Colleen Stobbe does not speak directly to Willie Robertson.
Or his Uncle Si.
“I deal with Kristy,” Stobbe responded with a smile. “She’s a super nice person.”
But the Port Rowan-area businesswoman’s association with North America’s first family of duck hunting and their own line of products has made her ‘happy, happy, happy.’
Although not on speaking terms with the Robertsons per se, Stobbe’s introduction to the Louisianan family whose duck calls and large personalities have been made famous through the A&E reality TV show Duck Dynasty, came during a Christmas party at her home in 2011. Emile VanDommelle, a noted ‘duckman’ in his own right, had met members of the Robertson family at a hunting show, and suggested Colleen and Norm’s sons Riley and Luke would enjoy some Duck Commander gear for Christmas.
All three of her ‘boys’ have an affinity for duck hunting, but it’s Luke who heads directly off a night shift at work to wait in line for blinds at Long Point, says his mother.
“He’s a die hard. He doesn’t even come home and sleep.”
Stobbe was able to order online a week prior to that December 25, and received gifts in time for the big day. “Now, I think November 10 is the cutoff,” she said. “That’s how busy they are.”
To say the Duck Commander gear went over in a big way, both with her sons and their friends, is a big understatement.
“It was a huge hit,” said Stobbe, who saw opportunity in the interest generated.
Health issues had dictated a transition from a successful 30-year career as a hairstylist, into growing opportunity in the retail side of her associated Shear Creations Gift Shoppe. A phone call to the source in West Monroe, Louisiana, inquiring whether Stobbe could act as an informal Duck Commander, Great White North outlet, received quick assent.
“They were like, ‘yeah, sure,’” she recalled. “And it’s been crazy ever since.”
To be clear, Stobbe offers original Duck Commander and Buck Commander gear, sourced directly from the Robertson family business. There is also a line of Duck Dynasty gear, inspired by the A&E series and available from their website and other locations, including TSC and Bass Pro Shops.
“I always say I carry Duck and Buck Commander products,” she clarified. “Right from Louisiana.”
Stobbe’s timing couldn’t have been better, riding the wave of a reality TV show which has gone from a cult, to broad-based following.
“It sure has taken off, huge eh? Women, kids and men.”
Simcoe Composite School had a Duck Dynasty day, says Stobbe, there was at least one Duck Dynasty New Year’s Eve party this year, and even the youth group at her Mennonite Brethern church in Port Rowan hosted a Redneck Night.
“They all dressed up in Duck Commander stuff and watched Duck Dynasty shows,” she smiled. “Everybody is into it.”
From a modest beginning, Shear Creations currently carries an estimated 25-30 styles of T-shirts, hoodies and hats in men’s, women’s youth and child sizes, along with Phil Robertson Happy Happy Happy mugs, ‘Cut ‘Em’ duck call lanyards, decals, key chains, beards, bandanas – and of course, duck calls.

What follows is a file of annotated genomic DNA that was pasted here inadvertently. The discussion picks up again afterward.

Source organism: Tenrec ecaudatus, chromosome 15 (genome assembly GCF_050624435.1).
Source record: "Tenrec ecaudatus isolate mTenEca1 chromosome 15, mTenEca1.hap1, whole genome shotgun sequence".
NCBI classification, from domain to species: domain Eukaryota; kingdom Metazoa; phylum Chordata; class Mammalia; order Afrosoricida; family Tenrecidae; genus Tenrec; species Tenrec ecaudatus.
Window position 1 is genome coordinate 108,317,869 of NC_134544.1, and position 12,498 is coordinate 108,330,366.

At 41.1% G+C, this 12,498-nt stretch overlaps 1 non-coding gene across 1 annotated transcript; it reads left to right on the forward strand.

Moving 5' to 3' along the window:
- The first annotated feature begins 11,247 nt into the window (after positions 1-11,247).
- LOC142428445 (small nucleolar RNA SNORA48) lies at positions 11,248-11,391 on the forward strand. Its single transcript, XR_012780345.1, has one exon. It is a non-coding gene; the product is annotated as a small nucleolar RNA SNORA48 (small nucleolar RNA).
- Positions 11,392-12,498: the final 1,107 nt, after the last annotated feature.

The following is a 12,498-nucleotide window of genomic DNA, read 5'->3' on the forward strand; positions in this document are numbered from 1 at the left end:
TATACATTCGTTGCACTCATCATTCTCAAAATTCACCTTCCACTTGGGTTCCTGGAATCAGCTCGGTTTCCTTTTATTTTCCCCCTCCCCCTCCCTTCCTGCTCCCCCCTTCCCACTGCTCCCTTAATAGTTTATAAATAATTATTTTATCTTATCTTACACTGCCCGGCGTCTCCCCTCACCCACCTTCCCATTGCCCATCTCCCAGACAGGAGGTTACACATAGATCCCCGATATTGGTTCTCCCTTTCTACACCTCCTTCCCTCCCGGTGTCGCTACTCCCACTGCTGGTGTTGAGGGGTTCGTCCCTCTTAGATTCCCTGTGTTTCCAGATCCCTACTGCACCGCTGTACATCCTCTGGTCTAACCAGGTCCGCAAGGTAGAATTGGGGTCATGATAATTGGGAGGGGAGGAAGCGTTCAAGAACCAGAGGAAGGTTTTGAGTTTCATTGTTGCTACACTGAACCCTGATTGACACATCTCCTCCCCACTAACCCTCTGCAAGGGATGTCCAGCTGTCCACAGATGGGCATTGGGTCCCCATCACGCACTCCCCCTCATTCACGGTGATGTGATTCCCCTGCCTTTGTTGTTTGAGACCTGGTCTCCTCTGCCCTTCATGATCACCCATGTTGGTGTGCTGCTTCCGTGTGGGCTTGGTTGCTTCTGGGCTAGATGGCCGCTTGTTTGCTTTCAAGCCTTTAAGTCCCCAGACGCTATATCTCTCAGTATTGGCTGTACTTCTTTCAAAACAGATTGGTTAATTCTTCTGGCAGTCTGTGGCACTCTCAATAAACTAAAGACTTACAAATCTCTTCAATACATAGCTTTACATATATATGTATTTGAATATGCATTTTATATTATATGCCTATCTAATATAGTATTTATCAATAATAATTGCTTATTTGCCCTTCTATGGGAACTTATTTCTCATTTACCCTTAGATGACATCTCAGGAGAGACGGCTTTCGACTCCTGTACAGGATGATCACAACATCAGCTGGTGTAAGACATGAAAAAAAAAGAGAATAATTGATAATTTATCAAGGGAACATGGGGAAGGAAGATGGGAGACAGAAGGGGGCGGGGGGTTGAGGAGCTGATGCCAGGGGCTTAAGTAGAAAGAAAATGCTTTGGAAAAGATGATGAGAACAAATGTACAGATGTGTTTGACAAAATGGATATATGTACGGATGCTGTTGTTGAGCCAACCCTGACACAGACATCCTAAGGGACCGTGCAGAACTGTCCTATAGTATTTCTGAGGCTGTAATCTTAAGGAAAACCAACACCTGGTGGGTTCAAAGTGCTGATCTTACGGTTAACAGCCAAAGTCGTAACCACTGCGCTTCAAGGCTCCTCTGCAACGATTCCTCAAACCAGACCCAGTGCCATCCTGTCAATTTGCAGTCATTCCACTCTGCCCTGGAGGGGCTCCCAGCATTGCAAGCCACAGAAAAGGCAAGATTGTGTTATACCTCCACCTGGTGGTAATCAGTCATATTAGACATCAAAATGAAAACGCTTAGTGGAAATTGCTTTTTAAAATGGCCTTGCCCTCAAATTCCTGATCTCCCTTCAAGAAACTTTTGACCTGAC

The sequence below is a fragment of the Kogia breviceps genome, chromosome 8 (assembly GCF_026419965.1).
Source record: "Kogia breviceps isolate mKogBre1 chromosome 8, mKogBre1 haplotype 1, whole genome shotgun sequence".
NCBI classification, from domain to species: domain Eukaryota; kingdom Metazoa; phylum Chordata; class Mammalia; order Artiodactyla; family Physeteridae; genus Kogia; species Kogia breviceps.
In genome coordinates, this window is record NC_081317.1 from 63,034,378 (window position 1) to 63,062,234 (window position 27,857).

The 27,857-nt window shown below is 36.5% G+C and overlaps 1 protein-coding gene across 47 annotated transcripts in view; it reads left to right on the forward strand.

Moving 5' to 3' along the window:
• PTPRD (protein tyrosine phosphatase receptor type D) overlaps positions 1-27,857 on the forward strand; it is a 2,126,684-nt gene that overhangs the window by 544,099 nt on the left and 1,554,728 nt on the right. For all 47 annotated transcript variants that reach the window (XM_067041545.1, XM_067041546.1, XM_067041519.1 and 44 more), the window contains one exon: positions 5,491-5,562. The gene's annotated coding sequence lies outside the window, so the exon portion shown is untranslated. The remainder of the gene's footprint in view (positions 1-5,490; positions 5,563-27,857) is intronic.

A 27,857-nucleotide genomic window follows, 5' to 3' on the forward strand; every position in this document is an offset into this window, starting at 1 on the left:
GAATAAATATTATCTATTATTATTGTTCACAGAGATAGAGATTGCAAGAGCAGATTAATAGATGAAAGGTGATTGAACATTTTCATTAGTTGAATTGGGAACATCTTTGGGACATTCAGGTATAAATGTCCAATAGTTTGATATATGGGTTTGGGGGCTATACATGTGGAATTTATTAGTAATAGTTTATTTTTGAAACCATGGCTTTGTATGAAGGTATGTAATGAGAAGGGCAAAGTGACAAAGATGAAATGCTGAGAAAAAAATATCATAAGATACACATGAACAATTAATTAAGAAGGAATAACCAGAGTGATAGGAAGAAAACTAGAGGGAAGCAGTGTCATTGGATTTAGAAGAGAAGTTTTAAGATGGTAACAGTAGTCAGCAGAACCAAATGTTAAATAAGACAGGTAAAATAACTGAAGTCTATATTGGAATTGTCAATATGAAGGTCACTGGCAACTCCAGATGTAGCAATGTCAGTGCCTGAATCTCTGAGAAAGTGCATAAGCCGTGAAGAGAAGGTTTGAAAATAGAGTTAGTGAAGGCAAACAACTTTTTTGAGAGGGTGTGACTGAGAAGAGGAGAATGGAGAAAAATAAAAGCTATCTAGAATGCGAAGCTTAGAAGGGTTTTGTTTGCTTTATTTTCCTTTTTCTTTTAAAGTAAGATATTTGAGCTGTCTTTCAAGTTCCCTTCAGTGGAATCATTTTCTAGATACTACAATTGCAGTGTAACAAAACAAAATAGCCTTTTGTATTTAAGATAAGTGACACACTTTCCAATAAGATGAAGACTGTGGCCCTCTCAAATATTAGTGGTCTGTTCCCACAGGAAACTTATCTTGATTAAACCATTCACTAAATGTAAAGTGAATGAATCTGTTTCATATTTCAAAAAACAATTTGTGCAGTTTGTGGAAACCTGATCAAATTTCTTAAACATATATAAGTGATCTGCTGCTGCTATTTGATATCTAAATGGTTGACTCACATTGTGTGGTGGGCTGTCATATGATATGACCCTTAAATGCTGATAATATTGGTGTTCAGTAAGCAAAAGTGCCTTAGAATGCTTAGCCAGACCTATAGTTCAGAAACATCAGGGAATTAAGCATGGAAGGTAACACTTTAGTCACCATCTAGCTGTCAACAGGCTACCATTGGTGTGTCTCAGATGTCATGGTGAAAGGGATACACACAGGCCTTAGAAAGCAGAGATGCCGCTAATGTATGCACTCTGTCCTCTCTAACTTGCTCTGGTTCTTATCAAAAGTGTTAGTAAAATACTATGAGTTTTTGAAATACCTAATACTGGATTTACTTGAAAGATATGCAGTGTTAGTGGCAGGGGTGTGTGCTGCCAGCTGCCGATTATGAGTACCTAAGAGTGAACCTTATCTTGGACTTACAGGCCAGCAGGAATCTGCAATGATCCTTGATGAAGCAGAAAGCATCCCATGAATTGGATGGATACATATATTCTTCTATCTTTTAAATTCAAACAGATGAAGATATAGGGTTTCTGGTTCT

“Never thought I’d see the day I’d have duck calls in the store, but there I am, and it’s great,” Stobbe laughed.
Demand for the various products is definitely there. The week previous, customers attracted by the Shear Creations Gift Shoppe Facebook page drove in from Cambridge, Hamilton, Tillsonburg and Simcoe, and she has shipped an order to Alberta. Duck hunters and those who love camo in every shape and size form part, but far from her entire clientele.
“I find women are into this as much as the men,” says Stobbe, who also had a grandma purchase a duck call for a very determined six-year-old girl. “All she wanted was a duck ‘whistle’ from ‘the boys.”
Stobbe sold ‘hundreds,’ of shirts last year, and struggles to keep up with demand, particularly during Port Rowan’s Festival By The Bay.
“I hire extra people just to be in charge of the Duck Commander shirts – I can’t keep up.”
Ordering – and even making contact with the Duck Commander warehouse can prove problematic, given Kristy says she receives up to 1,600 emails daily, to a Louisianan warehouse where demand has clearly outstripped supply.
“I can only get what they send me,” says Stobbe, who tries to anticipate demand and order well ahead. “If you order when you’re out, it can take three weeks to get anything. When they get something in, it just goes out right away and it’s gone.
“It’s not their fault, it’s just too busy. They are just overwhelmed, they can’t keep up.”
Stobbe does see the irony in the fact a former hairdresser has found a successful sideline highlighting a hunting crew who eschews shears, and sports universally long locks.
“And beards,” Stobbe laughed from inside the Shear Creations Gift Shoppe. “Yup, it’s crazy.
“Who would have thought they would have taken off like that?”
But in the midst of the happy chaos, Stobbe remains a huge Duck Dynasty fan.
“Love the show, love the show. Probably Si is the funniest, Jase too. You never know what’s going to come out of Si’s mouth, and I guess he’s like that for real.”
Stobbe would like nothing better than to find out for herself, say on the end of a personal delivery, if the Robertson boys ever considered commanding a few ducks further up the flight path from Louisiana in Long Point’s Inner Bay.
“That would be so awesome if they came,” she concluded with a smile. “I think it would be a long shot, but every time I place my orders, I keep telling them, this is where I am, five minutes from Long Point.”